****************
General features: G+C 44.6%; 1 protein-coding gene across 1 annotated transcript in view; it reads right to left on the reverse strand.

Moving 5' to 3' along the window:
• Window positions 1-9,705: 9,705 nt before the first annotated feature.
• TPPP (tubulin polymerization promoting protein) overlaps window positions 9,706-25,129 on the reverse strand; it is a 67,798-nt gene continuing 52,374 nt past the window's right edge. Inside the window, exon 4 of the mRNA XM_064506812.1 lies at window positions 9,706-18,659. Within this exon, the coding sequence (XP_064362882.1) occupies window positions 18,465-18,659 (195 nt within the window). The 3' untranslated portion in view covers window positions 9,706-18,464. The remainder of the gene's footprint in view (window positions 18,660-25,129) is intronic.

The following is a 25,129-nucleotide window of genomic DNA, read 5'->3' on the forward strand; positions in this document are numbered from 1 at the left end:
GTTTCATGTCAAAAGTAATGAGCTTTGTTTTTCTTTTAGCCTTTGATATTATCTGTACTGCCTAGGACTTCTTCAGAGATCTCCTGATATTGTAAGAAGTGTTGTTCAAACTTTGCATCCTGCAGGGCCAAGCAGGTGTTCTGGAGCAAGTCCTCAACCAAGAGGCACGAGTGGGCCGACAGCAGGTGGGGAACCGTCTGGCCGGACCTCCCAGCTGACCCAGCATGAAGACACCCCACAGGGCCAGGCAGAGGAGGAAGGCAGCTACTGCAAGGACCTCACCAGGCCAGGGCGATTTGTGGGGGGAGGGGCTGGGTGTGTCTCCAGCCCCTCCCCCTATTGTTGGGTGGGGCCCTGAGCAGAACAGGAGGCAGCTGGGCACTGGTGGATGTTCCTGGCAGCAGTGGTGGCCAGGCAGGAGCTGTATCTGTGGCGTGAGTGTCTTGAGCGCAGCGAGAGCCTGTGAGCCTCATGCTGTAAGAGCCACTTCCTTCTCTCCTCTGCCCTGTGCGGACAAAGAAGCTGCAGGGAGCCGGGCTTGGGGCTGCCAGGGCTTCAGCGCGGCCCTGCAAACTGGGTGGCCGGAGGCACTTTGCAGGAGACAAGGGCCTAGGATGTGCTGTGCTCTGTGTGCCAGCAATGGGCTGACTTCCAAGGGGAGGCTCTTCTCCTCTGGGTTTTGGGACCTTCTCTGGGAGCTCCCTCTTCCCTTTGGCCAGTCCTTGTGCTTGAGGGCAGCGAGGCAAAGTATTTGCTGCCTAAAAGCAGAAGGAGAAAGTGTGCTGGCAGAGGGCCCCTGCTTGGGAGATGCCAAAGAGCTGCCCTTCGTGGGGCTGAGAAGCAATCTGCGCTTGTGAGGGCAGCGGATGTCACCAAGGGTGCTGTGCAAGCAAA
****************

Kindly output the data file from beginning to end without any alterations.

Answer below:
General features: G+C 44.6%; 1 protein-coding gene across 1 annotated transcript in view; it reads right to left on the reverse strand.

Moving 5' to 3' along the window:
• Window positions 1-9,705: 9,705 nt before the first annotated feature.
• TPPP (tubulin polymerization promoting protein) overlaps window positions 9,706-25,129 on the reverse strand; it is a 67,798-nt gene continuing 52,374 nt past the window's right edge. Inside the window, exon 4 of the mRNA XM_064506812.1 lies at window positions 9,706-18,659. Within this exon, the coding sequence (XP_064362882.1) occupies window positions 18,465-18,659 (195 nt within the window). The 3' untranslated portion in view covers window positions 9,706-18,464. The remainder of the gene's footprint in view (window positions 18,660-25,129) is intronic.

The following is a 25,129-nucleotide window of genomic DNA, read 5'->3' on the forward strand; positions in this document are numbered from 1 at the left end:
GTTTCATGTCAAAAGTAATGAGCTTTGTTTTTCTTTTAGCCTTTGATATTATCTGTACTGCCTAGGACTTCTTCAGAGATCTCCTGATATTGTAAGAAGTGTTGTTCAAACTTTGCATCCTGCAGGGCCAAGCAGGTGTTCTGGAGCAAGTCCTCAACCAAGAGGCACGAGTGGGCCGACAGCAGGTGGGGAACCGTCTGGCCGGACCTCCCAGCTGACCCAGCATGAAGACACCCCACAGGGCCAGGCAGAGGAGGAAGGCAGCTACTGCAAGGACCTCACCAGGCCAGGGCGATTTGTGGGGGGAGGGGCTGGGTGTGTCTCCAGCCCCTCCCCCTATTGTTGGGTGGGGCCCTGAGCAGAACAGGAGGCAGCTGGGCACTGGTGGATGTTCCTGGCAGCAGTGGTGGCCAGGCAGGAGCTGTATCTGTGGCGTGAGTGTCTTGAGCGCAGCGAGAGCCTGTGAGCCTCATGCTGTAAGAGCCACTTCCTTCTCTCCTCTGCCCTGTGCGGACAAAGAAGCTGCAGGGAGCCGGGCTTGGGGCTGCCAGGGCTTCAGCGCGGCCCTGCAAACTGGGTGGCCGGAGGCACTTTGCAGGAGACAAGGGCCTAGGATGTGCTGTGCTCTGTGTGCCAGCAATGGGCTGACTTCCAAGGGGAGGCTCTTCTCCTCTGGGTTTTGGGACCTTCTCTGGGAGCTCCCTCTTCCCTTTGGCCAGTCCTTGTGCTTGAGGGCAGCGAGGCAAAGTATTTGCTGCCTAAAAGCAGAAGGAGAAAGTGTGCTGGCAGAGGGCCCCTGCTTGGGAGATGCCAAAGAGCTGCCCTTCGTGGGGCTGAGAAGCAATCTGCGCTTGTGAGGGCAGCGGATGTCACCAAGGGTGCTGTGCAAGCAAA